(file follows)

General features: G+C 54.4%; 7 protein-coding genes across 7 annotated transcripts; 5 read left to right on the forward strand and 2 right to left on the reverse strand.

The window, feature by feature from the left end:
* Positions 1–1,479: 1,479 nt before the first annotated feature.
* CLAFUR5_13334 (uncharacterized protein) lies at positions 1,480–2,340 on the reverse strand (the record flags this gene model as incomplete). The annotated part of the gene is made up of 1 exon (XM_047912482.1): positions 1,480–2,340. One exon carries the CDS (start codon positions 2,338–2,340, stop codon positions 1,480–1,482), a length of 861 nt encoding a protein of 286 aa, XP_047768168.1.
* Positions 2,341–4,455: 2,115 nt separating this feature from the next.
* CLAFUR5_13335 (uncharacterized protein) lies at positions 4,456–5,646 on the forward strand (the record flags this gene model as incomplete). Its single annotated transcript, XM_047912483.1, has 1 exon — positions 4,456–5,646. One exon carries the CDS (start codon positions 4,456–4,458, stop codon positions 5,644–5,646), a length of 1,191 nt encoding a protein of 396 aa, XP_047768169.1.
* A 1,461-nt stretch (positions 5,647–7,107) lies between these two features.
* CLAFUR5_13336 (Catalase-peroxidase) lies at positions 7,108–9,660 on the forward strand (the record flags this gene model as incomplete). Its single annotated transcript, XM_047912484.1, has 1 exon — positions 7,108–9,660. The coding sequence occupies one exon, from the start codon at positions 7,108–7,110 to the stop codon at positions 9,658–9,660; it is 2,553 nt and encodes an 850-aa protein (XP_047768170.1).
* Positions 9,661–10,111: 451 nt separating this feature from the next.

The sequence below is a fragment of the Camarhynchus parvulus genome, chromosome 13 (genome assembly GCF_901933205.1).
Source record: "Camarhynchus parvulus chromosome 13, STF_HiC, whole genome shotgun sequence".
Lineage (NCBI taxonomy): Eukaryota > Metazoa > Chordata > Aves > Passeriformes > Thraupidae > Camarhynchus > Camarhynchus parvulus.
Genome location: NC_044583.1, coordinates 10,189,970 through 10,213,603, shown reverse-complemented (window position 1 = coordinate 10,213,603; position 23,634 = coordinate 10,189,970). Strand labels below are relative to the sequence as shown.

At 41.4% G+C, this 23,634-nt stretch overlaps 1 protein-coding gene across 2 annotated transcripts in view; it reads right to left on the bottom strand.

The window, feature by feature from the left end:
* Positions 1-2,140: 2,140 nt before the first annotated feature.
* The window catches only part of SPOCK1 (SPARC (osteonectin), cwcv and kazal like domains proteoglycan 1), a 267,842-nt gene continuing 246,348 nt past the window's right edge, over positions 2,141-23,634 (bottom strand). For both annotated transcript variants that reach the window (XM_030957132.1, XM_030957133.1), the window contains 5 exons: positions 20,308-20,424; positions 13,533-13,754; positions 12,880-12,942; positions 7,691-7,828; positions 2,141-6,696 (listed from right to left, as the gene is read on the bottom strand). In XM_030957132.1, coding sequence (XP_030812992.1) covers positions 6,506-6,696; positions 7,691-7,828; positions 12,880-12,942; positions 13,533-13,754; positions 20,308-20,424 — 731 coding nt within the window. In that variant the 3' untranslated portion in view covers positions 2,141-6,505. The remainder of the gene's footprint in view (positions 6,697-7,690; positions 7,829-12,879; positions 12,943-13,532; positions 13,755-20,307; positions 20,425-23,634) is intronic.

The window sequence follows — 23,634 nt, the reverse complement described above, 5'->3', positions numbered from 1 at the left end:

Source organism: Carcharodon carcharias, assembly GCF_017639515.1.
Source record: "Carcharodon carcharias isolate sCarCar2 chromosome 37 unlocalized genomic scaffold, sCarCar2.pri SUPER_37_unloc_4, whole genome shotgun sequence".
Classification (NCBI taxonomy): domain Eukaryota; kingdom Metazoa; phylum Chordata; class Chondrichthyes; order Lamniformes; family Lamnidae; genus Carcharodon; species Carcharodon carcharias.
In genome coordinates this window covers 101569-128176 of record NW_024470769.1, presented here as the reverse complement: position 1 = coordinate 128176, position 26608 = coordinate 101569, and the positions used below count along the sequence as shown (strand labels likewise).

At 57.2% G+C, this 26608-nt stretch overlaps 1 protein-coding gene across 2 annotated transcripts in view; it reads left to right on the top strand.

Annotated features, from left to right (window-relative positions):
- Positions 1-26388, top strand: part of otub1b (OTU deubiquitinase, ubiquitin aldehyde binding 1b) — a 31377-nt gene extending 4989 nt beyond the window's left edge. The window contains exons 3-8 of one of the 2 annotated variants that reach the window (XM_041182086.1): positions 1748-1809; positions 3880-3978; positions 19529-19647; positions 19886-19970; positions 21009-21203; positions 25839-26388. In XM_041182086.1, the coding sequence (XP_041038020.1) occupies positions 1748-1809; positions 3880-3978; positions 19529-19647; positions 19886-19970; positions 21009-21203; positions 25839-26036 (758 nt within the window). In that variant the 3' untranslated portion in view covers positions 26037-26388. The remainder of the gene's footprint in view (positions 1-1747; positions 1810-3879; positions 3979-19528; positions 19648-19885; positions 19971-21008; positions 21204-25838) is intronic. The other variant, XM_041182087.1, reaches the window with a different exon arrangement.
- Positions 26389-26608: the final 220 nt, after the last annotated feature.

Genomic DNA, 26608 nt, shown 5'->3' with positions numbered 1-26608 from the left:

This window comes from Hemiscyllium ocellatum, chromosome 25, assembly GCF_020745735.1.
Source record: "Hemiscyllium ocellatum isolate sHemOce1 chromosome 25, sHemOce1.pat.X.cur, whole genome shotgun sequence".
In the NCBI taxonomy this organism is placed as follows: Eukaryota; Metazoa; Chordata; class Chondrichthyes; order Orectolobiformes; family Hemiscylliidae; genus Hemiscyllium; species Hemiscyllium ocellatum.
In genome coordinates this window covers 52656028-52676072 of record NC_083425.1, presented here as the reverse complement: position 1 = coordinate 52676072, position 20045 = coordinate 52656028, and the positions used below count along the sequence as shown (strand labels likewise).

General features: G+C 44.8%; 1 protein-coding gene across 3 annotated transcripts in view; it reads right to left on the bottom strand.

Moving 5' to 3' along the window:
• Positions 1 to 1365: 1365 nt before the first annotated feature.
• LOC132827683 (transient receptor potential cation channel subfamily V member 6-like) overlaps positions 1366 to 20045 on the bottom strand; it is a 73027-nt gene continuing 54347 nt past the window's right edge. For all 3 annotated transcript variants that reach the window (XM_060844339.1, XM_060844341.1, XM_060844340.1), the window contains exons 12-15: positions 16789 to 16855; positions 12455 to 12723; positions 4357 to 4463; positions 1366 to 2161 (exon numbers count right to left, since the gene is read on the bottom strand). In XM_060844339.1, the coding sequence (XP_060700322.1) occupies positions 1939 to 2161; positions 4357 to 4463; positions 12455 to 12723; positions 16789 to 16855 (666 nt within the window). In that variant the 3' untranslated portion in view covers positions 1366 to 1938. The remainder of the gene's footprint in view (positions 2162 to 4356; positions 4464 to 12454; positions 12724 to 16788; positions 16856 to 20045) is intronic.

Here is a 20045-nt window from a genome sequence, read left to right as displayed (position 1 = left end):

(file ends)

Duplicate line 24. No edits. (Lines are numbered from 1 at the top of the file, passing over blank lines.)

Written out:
Annotated features, from left to right (window-relative positions):